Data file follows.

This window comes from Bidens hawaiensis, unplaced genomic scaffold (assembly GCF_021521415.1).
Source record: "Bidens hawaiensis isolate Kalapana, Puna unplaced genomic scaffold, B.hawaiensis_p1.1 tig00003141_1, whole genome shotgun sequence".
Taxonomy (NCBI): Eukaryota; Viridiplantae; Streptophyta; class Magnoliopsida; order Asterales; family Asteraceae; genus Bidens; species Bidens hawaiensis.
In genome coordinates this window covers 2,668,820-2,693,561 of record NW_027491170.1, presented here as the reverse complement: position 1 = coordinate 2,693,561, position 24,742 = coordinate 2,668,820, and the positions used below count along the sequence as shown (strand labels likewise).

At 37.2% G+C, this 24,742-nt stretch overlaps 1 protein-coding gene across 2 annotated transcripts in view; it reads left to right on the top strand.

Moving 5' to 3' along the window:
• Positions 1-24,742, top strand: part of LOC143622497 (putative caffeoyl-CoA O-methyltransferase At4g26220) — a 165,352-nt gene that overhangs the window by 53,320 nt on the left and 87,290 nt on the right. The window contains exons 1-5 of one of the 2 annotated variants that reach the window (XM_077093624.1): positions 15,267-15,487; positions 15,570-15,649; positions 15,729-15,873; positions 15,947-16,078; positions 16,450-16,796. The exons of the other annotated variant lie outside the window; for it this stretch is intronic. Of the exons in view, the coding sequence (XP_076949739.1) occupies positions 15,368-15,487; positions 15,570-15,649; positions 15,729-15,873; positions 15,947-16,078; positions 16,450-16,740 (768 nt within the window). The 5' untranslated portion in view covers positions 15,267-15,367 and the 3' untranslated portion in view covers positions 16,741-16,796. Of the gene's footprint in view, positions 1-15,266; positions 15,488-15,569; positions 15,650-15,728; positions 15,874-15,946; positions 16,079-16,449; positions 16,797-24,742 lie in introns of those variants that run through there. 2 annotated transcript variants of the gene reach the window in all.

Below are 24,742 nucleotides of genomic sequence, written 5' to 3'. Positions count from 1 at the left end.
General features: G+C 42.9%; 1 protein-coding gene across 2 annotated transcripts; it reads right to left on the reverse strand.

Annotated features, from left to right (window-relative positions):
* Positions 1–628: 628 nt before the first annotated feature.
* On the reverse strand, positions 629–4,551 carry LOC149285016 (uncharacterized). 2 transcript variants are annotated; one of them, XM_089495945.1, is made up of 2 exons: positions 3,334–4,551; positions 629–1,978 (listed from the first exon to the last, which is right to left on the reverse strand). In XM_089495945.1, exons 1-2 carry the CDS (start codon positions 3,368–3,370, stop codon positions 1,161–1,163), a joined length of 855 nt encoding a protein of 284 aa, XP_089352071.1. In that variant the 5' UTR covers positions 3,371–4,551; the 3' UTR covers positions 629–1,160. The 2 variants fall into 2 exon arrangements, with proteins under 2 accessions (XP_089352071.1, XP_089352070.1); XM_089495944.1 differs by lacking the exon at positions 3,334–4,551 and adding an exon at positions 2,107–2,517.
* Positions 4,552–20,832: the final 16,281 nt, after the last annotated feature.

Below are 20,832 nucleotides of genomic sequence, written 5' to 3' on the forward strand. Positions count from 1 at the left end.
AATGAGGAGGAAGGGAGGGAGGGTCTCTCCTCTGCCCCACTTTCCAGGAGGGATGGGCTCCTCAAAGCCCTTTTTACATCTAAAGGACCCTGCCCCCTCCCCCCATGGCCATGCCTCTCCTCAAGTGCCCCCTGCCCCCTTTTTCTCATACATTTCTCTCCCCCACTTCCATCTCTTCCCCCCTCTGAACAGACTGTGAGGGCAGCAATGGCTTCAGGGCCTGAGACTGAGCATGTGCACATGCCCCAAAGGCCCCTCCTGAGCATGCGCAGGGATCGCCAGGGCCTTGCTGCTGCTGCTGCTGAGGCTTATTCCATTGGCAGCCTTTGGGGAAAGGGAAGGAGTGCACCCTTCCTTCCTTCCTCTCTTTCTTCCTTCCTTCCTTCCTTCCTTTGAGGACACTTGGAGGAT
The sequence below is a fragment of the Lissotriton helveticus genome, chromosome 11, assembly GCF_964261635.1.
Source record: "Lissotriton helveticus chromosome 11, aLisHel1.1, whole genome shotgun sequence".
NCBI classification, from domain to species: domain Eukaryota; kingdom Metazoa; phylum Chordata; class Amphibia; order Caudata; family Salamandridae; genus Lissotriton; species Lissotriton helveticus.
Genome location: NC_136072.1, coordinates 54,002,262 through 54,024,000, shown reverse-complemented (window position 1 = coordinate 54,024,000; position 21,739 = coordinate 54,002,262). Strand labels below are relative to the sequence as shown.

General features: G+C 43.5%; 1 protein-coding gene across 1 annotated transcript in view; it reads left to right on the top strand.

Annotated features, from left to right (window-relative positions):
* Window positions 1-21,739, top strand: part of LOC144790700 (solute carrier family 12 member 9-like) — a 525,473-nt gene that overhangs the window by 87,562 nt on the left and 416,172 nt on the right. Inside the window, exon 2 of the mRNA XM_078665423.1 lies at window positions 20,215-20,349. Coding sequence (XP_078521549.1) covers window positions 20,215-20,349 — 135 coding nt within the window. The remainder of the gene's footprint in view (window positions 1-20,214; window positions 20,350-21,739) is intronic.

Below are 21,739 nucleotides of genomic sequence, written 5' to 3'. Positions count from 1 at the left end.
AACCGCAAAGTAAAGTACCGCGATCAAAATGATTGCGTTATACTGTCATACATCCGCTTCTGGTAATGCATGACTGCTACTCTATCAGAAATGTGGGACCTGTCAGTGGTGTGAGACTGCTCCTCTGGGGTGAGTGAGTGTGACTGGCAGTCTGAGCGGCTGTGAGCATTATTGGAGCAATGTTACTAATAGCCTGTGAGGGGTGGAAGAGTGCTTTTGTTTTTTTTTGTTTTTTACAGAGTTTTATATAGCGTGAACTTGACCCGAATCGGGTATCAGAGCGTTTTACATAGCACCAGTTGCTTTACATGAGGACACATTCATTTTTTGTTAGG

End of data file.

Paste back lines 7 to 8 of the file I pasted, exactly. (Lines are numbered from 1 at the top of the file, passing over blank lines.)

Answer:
• Positions 1-24,742, top strand: part of LOC143622497 (putative caffeoyl-CoA O-methyltransferase At4g26220) — a 165,352-nt gene that overhangs the window by 53,320 nt on the left and 87,290 nt on the right. The window contains exons 1-5 of one of the 2 annotated variants that reach the window (XM_077093624.1): positions 15,267-15,487; positions 15,570-15,649; positions 15,729-15,873; positions 15,947-16,078; positions 16,450-16,796. The exons of the other annotated variant lie outside the window; for it this stretch is intronic. Of the exons in view, the coding sequence (XP_076949739.1) occupies positions 15,368-15,487; positions 15,570-15,649; positions 15,729-15,873; positions 15,947-16,078; positions 16,450-16,740 (768 nt within the window). The 5' untranslated portion in view covers positions 15,267-15,367 and the 3' untranslated portion in view covers positions 16,741-16,796. Of the gene's footprint in view, positions 1-15,266; positions 15,488-15,569; positions 15,650-15,728; positions 15,874-15,946; positions 16,079-16,449; positions 16,797-24,742 lie in introns of those variants that run through there. 2 annotated transcript variants of the gene reach the window in all.

Below are 24,742 nucleotides of genomic sequence, written 5' to 3'. Positions count from 1 at the left end.